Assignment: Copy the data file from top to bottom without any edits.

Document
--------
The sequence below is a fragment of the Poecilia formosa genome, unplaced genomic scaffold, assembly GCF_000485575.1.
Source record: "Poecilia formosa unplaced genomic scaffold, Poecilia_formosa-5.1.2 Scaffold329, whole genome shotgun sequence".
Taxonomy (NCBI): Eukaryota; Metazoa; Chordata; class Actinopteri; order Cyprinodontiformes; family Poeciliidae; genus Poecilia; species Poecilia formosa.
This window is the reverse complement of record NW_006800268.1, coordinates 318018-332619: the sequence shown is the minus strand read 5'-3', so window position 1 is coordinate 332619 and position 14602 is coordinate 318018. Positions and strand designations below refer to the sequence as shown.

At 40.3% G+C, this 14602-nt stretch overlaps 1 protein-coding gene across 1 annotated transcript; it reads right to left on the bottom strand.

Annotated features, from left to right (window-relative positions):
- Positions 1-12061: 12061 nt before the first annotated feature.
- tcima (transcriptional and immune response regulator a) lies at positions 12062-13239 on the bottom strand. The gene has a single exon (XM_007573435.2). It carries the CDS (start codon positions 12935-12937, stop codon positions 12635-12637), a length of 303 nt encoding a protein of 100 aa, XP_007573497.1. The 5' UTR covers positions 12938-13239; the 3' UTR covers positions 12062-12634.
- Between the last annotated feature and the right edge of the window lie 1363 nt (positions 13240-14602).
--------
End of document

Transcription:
The sequence below is a fragment of the Poecilia formosa genome, unplaced genomic scaffold, assembly GCF_000485575.1.
Source record: "Poecilia formosa unplaced genomic scaffold, Poecilia_formosa-5.1.2 Scaffold329, whole genome shotgun sequence".
Taxonomy (NCBI): Eukaryota; Metazoa; Chordata; class Actinopteri; order Cyprinodontiformes; family Poeciliidae; genus Poecilia; species Poecilia formosa.
This window is the reverse complement of record NW_006800268.1, coordinates 318018-332619: the sequence shown is the minus strand read 5'-3', so window position 1 is coordinate 332619 and position 14602 is coordinate 318018. Positions and strand designations below refer to the sequence as shown.

At 40.3% G+C, this 14602-nt stretch overlaps 1 protein-coding gene across 1 annotated transcript; it reads right to left on the bottom strand.

Annotated features, from left to right (window-relative positions):
- Positions 1-12061: 12061 nt before the first annotated feature.
- tcima (transcriptional and immune response regulator a) lies at positions 12062-13239 on the bottom strand. The gene has a single exon (XM_007573435.2). It carries the CDS (start codon positions 12935-12937, stop codon positions 12635-12637), a length of 303 nt encoding a protein of 100 aa, XP_007573497.1. The 5' UTR covers positions 12938-13239; the 3' UTR covers positions 12062-12634.
- Between the last annotated feature and the right edge of the window lie 1363 nt (positions 13240-14602).